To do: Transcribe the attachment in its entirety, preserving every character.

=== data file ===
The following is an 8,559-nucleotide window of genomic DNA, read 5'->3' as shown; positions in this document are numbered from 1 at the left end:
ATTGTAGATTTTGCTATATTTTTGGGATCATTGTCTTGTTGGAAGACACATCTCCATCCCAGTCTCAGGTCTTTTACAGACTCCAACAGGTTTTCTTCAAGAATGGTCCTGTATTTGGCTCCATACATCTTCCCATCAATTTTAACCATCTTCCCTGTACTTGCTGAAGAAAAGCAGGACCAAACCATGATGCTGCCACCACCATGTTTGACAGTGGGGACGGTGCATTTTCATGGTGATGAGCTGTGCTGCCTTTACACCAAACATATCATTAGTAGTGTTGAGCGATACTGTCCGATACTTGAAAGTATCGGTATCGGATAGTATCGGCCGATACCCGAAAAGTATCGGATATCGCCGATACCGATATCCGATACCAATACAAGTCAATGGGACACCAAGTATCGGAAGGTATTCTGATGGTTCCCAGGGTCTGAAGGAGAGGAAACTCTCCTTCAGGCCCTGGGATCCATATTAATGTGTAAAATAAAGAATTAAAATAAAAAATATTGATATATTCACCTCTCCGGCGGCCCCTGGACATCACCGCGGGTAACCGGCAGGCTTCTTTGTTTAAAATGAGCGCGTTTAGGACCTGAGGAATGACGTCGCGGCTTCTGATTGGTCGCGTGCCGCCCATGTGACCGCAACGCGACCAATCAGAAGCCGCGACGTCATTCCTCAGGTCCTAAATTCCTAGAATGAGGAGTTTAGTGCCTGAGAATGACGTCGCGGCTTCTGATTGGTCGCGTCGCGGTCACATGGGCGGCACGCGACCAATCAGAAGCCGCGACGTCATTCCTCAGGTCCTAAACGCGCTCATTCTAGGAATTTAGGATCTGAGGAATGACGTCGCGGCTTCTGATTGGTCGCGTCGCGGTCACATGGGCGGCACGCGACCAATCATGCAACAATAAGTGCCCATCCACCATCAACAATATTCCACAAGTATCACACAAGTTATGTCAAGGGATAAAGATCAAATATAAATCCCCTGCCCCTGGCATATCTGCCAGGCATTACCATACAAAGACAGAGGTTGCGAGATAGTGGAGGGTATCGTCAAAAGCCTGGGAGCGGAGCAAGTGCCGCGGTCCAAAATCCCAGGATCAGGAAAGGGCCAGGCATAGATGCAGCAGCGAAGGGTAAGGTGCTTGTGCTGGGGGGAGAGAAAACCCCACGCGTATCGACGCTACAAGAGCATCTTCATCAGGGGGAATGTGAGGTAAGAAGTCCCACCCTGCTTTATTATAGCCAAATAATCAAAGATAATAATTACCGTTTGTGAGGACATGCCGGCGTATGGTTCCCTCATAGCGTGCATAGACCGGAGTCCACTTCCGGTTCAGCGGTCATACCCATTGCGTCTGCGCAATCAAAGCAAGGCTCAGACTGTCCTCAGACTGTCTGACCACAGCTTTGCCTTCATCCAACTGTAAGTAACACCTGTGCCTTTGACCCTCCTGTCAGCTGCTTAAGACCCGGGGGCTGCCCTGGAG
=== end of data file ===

The following is an 8,559-nucleotide window of genomic DNA, read 5'->3' as shown; positions in this document are numbered from 1 at the left end:
ATTGTAGATTTTGCTATATTTTTGGGATCATTGTCTTGTTGGAAGACACATCTCCATCCCAGTCTCAGGTCTTTTACAGACTCCAACAGGTTTTCTTCAAGAATGGTCCTGTATTTGGCTCCATACATCTTCCCATCAATTTTAACCATCTTCCCTGTACTTGCTGAAGAAAAGCAGGACCAAACCATGATGCTGCCACCACCATGTTTGACAGTGGGGACGGTGCATTTTCATGGTGATGAGCTGTGCTGCCTTTACACCAAACATATCATTAGTAGTGTTGAGCGATACTGTCCGATACTTGAAAGTATCGGTATCGGATAGTATCGGCCGATACCCGAAAAGTATCGGATATCGCCGATACCGATATCCGATACCAATACAAGTCAATGGGACACCAAGTATCGGAAGGTATTCTGATGGTTCCCAGGGTCTGAAGGAGAGGAAACTCTCCTTCAGGCCCTGGGATCCATATTAATGTGTAAAATAAAGAATTAAAATAAAAAATATTGATATATTCACCTCTCCGGCGGCCCCTGGACATCACCGCGGGTAACCGGCAGGCTTCTTTGTTTAAAATGAGCGCGTTTAGGACCTGAGGAATGACGTCGCGGCTTCTGATTGGTCGCGTGCCGCCCATGTGACCGCAACGCGACCAATCAGAAGCCGCGACGTCATTCCTCAGGTCCTAAATTCCTAGAATGAGGAGTTTAGTGCCTGAGAATGACGTCGCGGCTTCTGATTGGTCGCGTCGCGGTCACATGGGCGGCACGCGACCAATCAGAAGCCGCGACGTCATTCCTCAGGTCCTAAACGCGCTCATTCTAGGAATTTAGGATCTGAGGAATGACGTCGCGGCTTCTGATTGGTCGCGTCGCGGTCACATGGGCGGCACGCGACCAATCATGCAACAATAAGTGCCCATCCACCATCAACAATATTCCACAAGTATCACACAAGTTATGTCAAGGGATAAAGATCAAATATAAATCCCCTGCCCCTGGCATATCTGCCAGGCATTACCATACAAAGACAGAGGTTGCGAGATAGTGGAGGGTATCGTCAAAAGCCTGGGAGCGGAGCAAGTGCCGCGGTCCAAAATCCCAGGATCAGGAAAGGGCCAGGCATAGATGCAGCAGCGAAGGGTAAGGTGCTTGTGCTGGGGGGAGAGAAAACCCCACGCGTATCGACGCTACAAGAGCATCTTCATCAGGGGGAATGTGAGGTAAGAAGTCCCACCCTGCTTTATTATAGCCAAATAATCAAAGATAATAATTACCGTTTGTGAGGACATGCCGGCGTATGGTTCCCTCATAGCGTGCATAGACCGGAGTCCACTTCCGGTTCAGCGGTCATACCCATTGCGTCTGCGCAATCAAAGCAAGGCTCAGACTGTCCTCAGACTGTCTGACCACAGCTTTGCCTTCATCCAACTGTAAGTAACACCTGTGCCTTTGACCCTCCTGTCAGCTGCTTAAGACCCGGGGGCTGCCCTGGAG